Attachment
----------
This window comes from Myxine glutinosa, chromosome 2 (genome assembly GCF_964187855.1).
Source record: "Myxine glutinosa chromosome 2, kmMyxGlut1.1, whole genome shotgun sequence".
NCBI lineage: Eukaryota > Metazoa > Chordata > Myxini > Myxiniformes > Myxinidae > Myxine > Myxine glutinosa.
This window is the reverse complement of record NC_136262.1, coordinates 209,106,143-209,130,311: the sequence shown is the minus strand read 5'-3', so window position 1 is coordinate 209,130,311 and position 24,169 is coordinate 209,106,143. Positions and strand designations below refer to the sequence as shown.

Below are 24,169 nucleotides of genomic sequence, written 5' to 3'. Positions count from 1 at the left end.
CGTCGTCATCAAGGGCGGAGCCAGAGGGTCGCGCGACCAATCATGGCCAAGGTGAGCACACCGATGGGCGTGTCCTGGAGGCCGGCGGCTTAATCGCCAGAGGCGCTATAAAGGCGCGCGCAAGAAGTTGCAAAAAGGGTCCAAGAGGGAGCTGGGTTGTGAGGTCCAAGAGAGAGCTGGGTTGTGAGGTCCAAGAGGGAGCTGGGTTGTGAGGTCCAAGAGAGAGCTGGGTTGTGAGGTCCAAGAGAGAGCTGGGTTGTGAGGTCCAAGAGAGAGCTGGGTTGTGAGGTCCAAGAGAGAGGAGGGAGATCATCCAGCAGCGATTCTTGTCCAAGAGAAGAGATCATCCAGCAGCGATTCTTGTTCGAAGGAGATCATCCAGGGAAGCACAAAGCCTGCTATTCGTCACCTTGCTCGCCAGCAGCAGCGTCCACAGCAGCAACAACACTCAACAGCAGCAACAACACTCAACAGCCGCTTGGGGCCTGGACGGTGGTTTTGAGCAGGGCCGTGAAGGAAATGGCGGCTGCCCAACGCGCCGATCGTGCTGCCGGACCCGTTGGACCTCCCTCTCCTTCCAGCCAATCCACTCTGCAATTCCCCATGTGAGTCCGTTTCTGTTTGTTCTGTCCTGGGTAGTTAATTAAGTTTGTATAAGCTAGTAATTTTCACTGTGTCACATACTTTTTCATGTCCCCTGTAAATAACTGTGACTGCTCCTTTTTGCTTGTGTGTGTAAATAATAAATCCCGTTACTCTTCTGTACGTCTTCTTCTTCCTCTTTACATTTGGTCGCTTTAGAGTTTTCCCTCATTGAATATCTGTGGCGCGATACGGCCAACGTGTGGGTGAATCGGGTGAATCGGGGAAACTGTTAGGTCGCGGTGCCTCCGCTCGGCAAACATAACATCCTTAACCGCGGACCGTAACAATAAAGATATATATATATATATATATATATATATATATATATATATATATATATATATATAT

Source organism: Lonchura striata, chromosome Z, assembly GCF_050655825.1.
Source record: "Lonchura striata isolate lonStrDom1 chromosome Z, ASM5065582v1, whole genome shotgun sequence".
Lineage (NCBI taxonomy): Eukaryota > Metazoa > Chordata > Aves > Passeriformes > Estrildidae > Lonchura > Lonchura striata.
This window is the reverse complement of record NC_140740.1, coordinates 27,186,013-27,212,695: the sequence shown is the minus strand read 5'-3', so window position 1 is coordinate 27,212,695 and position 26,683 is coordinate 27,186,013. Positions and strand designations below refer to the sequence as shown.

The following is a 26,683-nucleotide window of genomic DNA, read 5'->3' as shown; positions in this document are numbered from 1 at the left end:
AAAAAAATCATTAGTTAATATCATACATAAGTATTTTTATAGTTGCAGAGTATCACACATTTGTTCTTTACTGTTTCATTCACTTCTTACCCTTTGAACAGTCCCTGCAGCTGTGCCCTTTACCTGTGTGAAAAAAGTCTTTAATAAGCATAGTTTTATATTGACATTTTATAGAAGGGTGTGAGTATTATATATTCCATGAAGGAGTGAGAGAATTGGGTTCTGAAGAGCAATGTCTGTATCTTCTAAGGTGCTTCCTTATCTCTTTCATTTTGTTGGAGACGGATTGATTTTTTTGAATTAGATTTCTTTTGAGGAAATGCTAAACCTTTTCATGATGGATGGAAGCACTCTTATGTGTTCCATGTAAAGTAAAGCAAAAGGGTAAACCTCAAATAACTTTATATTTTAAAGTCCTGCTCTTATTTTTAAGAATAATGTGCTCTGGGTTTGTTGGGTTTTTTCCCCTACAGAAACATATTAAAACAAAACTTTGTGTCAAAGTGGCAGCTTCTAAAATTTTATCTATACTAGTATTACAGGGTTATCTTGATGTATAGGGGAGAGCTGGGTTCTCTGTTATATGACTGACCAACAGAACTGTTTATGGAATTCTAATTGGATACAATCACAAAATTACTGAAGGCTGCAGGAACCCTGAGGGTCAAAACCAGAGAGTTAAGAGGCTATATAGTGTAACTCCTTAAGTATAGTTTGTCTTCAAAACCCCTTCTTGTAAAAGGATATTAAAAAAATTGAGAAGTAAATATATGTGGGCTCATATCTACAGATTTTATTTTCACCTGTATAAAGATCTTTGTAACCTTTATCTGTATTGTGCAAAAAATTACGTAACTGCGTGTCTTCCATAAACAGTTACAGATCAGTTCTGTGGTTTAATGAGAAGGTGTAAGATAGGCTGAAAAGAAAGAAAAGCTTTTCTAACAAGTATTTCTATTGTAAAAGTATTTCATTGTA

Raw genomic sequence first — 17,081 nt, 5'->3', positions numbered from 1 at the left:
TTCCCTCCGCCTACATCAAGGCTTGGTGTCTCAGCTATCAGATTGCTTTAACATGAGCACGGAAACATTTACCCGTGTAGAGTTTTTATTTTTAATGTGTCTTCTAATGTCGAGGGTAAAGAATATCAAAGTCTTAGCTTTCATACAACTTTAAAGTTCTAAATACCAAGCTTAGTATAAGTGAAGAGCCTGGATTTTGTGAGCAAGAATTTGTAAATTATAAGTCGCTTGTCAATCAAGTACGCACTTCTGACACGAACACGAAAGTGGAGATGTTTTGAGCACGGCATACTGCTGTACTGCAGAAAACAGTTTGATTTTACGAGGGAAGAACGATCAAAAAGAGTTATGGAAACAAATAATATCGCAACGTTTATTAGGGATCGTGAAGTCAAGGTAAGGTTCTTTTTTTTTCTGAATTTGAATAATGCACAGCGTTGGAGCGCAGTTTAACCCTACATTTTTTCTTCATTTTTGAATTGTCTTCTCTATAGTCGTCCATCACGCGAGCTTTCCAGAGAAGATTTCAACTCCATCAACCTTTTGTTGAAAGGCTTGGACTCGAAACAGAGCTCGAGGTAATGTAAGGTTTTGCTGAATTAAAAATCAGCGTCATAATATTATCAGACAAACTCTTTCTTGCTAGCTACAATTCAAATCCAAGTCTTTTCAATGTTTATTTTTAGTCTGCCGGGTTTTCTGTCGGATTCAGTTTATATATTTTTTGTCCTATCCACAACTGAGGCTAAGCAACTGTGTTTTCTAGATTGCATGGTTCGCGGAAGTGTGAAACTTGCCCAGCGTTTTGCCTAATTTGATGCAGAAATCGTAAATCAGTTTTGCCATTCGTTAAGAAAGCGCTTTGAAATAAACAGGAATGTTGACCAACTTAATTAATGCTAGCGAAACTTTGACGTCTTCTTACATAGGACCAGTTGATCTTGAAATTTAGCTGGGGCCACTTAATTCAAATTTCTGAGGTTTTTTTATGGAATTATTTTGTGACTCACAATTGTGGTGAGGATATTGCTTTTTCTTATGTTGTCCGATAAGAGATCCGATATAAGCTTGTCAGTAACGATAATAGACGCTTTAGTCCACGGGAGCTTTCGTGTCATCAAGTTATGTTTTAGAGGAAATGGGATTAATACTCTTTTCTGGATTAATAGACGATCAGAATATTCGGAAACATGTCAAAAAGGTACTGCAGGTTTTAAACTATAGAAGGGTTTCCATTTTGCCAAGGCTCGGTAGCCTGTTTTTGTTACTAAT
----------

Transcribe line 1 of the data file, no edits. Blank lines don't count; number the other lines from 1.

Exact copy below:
This window comes from Myxine glutinosa, chromosome 2 (genome assembly GCF_964187855.1).